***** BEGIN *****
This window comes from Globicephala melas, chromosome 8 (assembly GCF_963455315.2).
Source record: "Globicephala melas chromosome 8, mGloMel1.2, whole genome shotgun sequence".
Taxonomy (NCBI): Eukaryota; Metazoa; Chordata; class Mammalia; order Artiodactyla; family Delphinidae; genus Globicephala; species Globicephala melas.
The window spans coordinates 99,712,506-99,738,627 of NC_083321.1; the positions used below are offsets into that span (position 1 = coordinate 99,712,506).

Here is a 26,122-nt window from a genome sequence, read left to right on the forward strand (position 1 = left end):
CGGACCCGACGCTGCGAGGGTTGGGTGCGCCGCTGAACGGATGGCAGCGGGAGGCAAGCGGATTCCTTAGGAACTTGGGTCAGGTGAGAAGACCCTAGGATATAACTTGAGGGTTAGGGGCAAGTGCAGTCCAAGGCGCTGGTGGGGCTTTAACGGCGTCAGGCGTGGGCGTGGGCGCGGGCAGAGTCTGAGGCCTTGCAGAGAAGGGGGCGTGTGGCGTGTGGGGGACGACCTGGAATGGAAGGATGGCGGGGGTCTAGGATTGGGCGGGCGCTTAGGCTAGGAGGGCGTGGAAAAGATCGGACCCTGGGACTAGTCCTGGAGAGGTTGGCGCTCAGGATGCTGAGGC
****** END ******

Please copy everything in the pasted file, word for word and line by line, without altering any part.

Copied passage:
This window comes from Globicephala melas, chromosome 8 (assembly GCF_963455315.2).
Source record: "Globicephala melas chromosome 8, mGloMel1.2, whole genome shotgun sequence".
Taxonomy (NCBI): Eukaryota; Metazoa; Chordata; class Mammalia; order Artiodactyla; family Delphinidae; genus Globicephala; species Globicephala melas.
The window spans coordinates 99,712,506-99,738,627 of NC_083321.1; the positions used below are offsets into that span (position 1 = coordinate 99,712,506).

Here is a 26,122-nt window from a genome sequence, read left to right on the forward strand (position 1 = left end):
CGGACCCGACGCTGCGAGGGTTGGGTGCGCCGCTGAACGGATGGCAGCGGGAGGCAAGCGGATTCCTTAGGAACTTGGGTCAGGTGAGAAGACCCTAGGATATAACTTGAGGGTTAGGGGCAAGTGCAGTCCAAGGCGCTGGTGGGGCTTTAACGGCGTCAGGCGTGGGCGTGGGCGCGGGCAGAGTCTGAGGCCTTGCAGAGAAGGGGGCGTGTGGCGTGTGGGGGACGACCTGGAATGGAAGGATGGCGGGGGTCTAGGATTGGGCGGGCGCTTAGGCTAGGAGGGCGTGGAAAAGATCGGACCCTGGGACTAGTCCTGGAGAGGTTGGCGCTCAGGATGCTGAGGC